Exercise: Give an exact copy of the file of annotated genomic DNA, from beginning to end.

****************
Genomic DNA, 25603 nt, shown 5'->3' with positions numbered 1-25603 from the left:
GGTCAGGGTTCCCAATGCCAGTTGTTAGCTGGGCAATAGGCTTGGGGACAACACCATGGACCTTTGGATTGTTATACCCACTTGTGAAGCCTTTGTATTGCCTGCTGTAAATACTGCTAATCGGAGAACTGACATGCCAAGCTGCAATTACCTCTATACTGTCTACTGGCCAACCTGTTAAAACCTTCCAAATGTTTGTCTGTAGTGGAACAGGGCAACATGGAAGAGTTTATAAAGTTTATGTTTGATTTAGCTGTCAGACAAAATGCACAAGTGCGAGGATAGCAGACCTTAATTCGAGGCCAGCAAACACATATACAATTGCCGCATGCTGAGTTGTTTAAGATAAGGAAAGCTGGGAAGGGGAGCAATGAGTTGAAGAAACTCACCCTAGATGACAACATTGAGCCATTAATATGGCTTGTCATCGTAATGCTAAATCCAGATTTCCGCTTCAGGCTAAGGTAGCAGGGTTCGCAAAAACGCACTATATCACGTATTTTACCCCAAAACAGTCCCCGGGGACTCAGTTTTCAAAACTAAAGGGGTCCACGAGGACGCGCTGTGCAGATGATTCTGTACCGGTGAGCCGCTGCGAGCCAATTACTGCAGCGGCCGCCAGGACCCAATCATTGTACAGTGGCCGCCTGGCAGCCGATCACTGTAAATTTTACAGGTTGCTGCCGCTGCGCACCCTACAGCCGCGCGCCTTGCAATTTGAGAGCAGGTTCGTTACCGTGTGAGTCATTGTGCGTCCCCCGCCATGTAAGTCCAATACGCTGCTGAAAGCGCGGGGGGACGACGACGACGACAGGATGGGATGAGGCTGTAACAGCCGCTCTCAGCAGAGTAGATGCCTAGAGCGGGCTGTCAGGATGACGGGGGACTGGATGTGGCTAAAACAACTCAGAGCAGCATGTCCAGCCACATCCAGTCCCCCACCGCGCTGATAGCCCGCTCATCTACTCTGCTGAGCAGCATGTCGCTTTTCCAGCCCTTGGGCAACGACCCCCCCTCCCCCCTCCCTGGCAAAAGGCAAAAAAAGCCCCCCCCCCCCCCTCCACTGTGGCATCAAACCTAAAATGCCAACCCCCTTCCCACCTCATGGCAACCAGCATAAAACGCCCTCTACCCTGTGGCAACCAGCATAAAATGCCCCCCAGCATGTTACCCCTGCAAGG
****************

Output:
Genomic DNA, 25603 nt, shown 5'->3' with positions numbered 1-25603 from the left:
GGTCAGGGTTCCCAATGCCAGTTGTTAGCTGGGCAATAGGCTTGGGGACAACACCATGGACCTTTGGATTGTTATACCCACTTGTGAAGCCTTTGTATTGCCTGCTGTAAATACTGCTAATCGGAGAACTGACATGCCAAGCTGCAATTACCTCTATACTGTCTACTGGCCAACCTGTTAAAACCTTCCAAATGTTTGTCTGTAGTGGAACAGGGCAACATGGAAGAGTTTATAAAGTTTATGTTTGATTTAGCTGTCAGACAAAATGCACAAGTGCGAGGATAGCAGACCTTAATTCGAGGCCAGCAAACACATATACAATTGCCGCATGCTGAGTTGTTTAAGATAAGGAAAGCTGGGAAGGGGAGCAATGAGTTGAAGAAACTCACCCTAGATGACAACATTGAGCCATTAATATGGCTTGTCATCGTAATGCTAAATCCAGATTTCCGCTTCAGGCTAAGGTAGCAGGGTTCGCAAAAACGCACTATATCACGTATTTTACCCCAAAACAGTCCCCGGGGACTCAGTTTTCAAAACTAAAGGGGTCCACGAGGACGCGCTGTGCAGATGATTCTGTACCGGTGAGCCGCTGCGAGCCAATTACTGCAGCGGCCGCCAGGACCCAATCATTGTACAGTGGCCGCCTGGCAGCCGATCACTGTAAATTTTACAGGTTGCTGCCGCTGCGCACCCTACAGCCGCGCGCCTTGCAATTTGAGAGCAGGTTCGTTACCGTGTGAGTCATTGTGCGTCCCCCGCCATGTAAGTCCAATACGCTGCTGAAAGCGCGGGGGGACGACGACGACGACAGGATGGGATGAGGCTGTAACAGCCGCTCTCAGCAGAGTAGATGCCTAGAGCGGGCTGTCAGGATGACGGGGGACTGGATGTGGCTAAAACAACTCAGAGCAGCATGTCCAGCCACATCCAGTCCCCCACCGCGCTGATAGCCCGCTCATCTACTCTGCTGAGCAGCATGTCGCTTTTCCAGCCCTTGGGCAACGACCCCCCCTCCCCCCTCCCTGGCAAAAGGCAAAAAAAGCCCCCCCCCCCCCCTCCACTGTGGCATCAAACCTAAAATGCCAACCCCCTTCCCACCTCATGGCAACCAGCATAAAACGCCCTCTACCCTGTGGCAACCAGCATAAAATGCCCCCCAGCATGTTACCCCTGCAAGG